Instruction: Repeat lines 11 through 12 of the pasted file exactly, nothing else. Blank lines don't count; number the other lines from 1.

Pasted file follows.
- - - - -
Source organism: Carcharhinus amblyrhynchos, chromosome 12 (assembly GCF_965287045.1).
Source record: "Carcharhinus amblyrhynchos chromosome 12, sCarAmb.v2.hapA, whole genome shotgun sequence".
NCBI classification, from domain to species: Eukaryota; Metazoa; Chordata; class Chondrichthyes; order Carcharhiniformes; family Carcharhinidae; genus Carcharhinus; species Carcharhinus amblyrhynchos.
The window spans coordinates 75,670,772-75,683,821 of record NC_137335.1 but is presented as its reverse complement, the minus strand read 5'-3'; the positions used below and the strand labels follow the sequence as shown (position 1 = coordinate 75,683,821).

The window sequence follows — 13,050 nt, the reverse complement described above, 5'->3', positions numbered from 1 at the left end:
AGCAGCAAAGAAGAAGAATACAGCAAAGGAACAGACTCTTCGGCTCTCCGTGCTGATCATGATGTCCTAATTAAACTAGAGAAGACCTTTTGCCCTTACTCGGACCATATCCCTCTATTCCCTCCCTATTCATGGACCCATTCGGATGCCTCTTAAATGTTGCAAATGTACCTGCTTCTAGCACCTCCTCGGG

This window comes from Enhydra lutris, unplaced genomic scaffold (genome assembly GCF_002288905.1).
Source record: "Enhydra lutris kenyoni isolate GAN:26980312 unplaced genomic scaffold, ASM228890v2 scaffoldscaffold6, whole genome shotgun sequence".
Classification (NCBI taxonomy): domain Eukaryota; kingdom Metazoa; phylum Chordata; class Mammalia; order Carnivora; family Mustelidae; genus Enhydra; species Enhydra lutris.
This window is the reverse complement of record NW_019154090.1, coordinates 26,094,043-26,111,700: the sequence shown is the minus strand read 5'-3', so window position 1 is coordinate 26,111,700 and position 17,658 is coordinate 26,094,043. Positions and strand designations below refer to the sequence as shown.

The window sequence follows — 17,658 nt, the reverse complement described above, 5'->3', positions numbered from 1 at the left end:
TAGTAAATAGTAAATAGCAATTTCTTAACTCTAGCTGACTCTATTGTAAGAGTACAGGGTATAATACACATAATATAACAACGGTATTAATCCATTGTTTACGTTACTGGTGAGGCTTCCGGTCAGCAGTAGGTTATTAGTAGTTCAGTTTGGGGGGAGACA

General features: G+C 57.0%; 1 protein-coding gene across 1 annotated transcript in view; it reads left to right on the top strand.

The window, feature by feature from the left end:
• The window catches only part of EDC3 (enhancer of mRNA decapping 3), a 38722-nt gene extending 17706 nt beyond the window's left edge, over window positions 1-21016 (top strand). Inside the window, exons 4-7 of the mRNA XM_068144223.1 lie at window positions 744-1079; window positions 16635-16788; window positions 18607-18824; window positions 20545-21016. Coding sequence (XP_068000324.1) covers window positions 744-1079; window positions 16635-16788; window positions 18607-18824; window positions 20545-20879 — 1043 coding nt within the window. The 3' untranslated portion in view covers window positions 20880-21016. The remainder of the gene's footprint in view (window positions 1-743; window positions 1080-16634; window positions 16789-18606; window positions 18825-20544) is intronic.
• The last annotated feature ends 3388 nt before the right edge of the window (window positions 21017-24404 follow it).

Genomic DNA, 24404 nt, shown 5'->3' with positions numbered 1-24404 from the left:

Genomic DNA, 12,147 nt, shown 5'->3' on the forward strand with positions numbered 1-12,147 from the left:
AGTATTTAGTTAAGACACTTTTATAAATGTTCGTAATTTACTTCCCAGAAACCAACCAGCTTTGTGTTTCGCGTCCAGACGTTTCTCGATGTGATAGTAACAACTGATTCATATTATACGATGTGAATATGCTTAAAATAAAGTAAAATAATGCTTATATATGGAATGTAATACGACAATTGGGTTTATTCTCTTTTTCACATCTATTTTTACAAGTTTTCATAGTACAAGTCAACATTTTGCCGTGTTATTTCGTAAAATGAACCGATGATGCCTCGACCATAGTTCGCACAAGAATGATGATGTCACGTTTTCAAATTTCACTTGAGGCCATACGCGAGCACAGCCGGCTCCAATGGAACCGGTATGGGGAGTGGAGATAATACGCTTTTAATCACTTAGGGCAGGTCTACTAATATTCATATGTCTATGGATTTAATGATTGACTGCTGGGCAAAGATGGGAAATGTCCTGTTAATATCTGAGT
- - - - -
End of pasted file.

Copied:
The window sequence follows — 17,658 nt, the reverse complement described above, 5'->3', positions numbered from 1 at the left end:
TAGTAAATAGTAAATAGCAATTTCTTAACTCTAGCTGACTCTATTGTAAGAGTACAGGGTATAATACACATAATATAACAACGGTATTAATCCATTGTTTACGTTACTGGTGAGGCTTCCGGTCAGCAGTAGGTTATTAGTAGTTCAGTTTGGGGGGAGACA